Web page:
Chad Weidner, lecturer and researcher in ecocriticism at Roosevelt Academy, Utrecht University, gave a daring presentation on “animal rights activism and the problem of violence”. Weidner spoke about the ALF, Animal Rights Militia and Justice Department and their respective stances on violence, arguing that the use of violence has proven to be strategically counter-productive because it makes the entire movement a target for state repression and alienates moderates. His presentation attracted heavy criticism from members of the audience, many of whom questioned the evidence he had given for violent intent within the movement, leading next to a discussion about the definition of violence. Melanie Joy reiterated a difference between violence as an ethical issue and violence as a strategic issue, claiming that acts of violence, by virtue of their symbolic nature, are only strategically useful when there is already widespread support for a movement. British activist Brendan McNally also interrogated Weidner on his assessment of the use of violence in past human liberation struggles, arguing that inconsistent pacifism amounts to a speciesist double standard.
The pertinent question of how to define violence was also picked up in a presentation and Q&A session with Camille Hankins, a long-term activist and member of the North American Animal Liberation Press Office, who later also gave a very informative presentation about the use of direct action, and Steve Best, professor, author, and supporter of the ALF and direct action tactics. Best argued that pacifists within the movement exhibit Stockholm Syndrome, having adopted the definition of violence used by the corporate–state complex. At the same time, he argues that being pro-liberation is not the same as being pro-violence, in the same way that being pro-choice is not the same as being pro-abortion. The crucial thing for him is to define and assess violence within a context, rather than excluding it a priori from the list of tactical options. Both Hankins and Best provided evidence for the effectiveness of direct action, dispelling the myth that animal liberation is pointless because liberated animals are soon replaced. They agreed that social change comes about through persuasion and coercion and that coercive tactics are often the only option in the face of extreme violence from an oppressive force. Best challenged the idea that veganism is a form of activism, but argued that there is no outright opposition between vegan outreach and direct action. Rather, we ought to opt for a plurality of tactics and need to be driven by a lucid realization of the vast challenges the movement faces, not least of which is the challenge to do real vegan outreach, by which he means speaking to communities that are currently not being reached and avoiding the promotion of white middle-class lifestylism. Best concluded by saying:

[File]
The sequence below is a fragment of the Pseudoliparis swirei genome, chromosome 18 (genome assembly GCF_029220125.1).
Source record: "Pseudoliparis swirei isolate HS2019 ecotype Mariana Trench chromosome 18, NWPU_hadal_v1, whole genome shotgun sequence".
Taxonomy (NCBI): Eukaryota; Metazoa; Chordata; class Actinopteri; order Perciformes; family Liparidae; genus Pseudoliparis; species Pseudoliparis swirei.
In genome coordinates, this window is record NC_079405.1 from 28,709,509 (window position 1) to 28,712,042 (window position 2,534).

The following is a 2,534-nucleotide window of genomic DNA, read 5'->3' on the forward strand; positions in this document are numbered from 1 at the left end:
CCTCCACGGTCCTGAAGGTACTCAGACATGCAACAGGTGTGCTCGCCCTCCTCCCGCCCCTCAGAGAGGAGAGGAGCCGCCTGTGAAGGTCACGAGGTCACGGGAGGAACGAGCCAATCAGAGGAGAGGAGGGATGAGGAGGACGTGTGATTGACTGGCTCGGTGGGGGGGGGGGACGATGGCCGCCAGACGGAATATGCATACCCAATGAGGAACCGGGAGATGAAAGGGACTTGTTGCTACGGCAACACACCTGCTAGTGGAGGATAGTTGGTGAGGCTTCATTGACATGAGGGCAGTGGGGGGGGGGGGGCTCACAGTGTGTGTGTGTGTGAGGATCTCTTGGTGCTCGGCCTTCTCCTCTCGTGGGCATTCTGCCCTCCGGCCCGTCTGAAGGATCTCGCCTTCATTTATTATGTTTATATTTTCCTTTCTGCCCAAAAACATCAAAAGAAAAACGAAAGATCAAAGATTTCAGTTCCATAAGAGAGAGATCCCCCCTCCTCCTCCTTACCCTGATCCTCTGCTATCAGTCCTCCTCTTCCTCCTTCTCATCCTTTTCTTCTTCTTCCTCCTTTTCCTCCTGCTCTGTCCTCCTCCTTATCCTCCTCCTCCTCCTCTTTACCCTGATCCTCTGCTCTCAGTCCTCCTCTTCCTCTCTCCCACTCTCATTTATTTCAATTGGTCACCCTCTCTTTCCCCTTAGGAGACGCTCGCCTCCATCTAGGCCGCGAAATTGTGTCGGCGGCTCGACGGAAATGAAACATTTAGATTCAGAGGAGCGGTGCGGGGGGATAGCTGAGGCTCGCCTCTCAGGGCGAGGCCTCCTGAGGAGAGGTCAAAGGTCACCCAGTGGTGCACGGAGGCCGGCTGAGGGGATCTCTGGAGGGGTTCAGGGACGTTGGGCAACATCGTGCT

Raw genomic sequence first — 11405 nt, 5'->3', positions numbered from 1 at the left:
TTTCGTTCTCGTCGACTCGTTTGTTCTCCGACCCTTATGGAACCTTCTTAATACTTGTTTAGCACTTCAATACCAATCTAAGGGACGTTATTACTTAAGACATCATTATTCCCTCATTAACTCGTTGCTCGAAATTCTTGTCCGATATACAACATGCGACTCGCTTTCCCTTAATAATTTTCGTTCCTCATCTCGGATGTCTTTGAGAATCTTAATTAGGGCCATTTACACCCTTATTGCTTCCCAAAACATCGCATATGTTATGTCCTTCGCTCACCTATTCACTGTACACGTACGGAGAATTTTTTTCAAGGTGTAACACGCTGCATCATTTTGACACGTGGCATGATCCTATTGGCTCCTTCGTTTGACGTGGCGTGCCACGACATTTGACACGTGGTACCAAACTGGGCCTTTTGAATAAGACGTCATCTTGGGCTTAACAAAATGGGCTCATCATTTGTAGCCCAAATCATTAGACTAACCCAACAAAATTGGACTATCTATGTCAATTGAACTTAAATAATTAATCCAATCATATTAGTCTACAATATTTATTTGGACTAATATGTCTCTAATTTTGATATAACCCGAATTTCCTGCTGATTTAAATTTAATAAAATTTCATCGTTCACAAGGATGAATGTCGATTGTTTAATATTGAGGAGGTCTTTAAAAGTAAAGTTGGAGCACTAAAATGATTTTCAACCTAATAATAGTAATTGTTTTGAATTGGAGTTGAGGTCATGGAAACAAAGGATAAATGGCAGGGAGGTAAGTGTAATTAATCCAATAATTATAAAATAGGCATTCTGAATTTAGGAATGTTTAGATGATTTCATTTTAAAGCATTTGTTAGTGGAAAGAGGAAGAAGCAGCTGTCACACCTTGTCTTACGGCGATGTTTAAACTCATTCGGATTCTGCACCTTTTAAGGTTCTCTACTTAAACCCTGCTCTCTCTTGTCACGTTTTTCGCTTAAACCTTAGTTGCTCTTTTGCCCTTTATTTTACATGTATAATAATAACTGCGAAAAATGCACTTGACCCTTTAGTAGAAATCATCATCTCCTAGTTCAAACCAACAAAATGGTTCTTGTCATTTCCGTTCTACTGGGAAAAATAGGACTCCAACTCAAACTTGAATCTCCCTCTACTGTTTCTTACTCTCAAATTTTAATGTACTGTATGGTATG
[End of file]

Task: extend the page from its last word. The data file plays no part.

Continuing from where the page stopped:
The big picture is not this: it‟s not violence versus non-violence, it‟s not pacifism versus militant direct action, it‟s not welfare versus rights, it‟s not the above-ground versus the underground, it‟s not liberation versus vegan outreach. It‟s the whole structural global system of capitalism and do we reform it or do we revolutionize it? The question we must not lose sight of is how do we create a global revolution against capitalism? […] We live in a system that is nihilistic. […] The world will be vegan but it won‟t be because of us, but rather because of global social crisis and ecological breakdown.
The need for a holistic appreciation of the crises we face and the intersectionality of different forms of oppression and liberation was also raised in contributions under the animal liberation and human liberation heading. Historian and sociologist Renate Brucker traced the roots of the animal rights movement back to ancient times and gave an interesting insight into the more recent links between animal rights and the peace movement and women‟s movements, naming notable proponents of both animal and human rights.
One of the highlights of the conference was a successful videolinked presentation by Carol Adams, ecofeminist theorist and author, who gave a talk about the sexual politics of meat. Adams explained the concept of the absent referent and how it prevents us from seeing ourselves as having any kind of relationship with animals. She talked about how the Western phenomenon of equating manliness with eating meat exerts enormous pressure on men to prove their virility by conforming to the culinary status quo. Women on the other hand are frequently depicted as meat, at the same time as food animals are often depicted as though sexual gratification could be gained from eating them. Women and animals suffer from interlocking oppressions, where the exploitation and objectification of one frequently compounds the oppression of the other. Ecofeminism appreciates that one cannot understand or address the oppression of women without understanding how it relates to the exploitation of animals and the environment, and vice versa. By objectifying women‟s bodies in the service of animal rights, Adams argues that groups such as PETA reinforce oppressive attitudes towards women by appealing to the human male subjectivity: the Derridean notion of carnophallogocentrism. Many liberal feminists equally reinforce the human–animal binary by explicitly distancing themselves from nature and arguing for their similarities with men.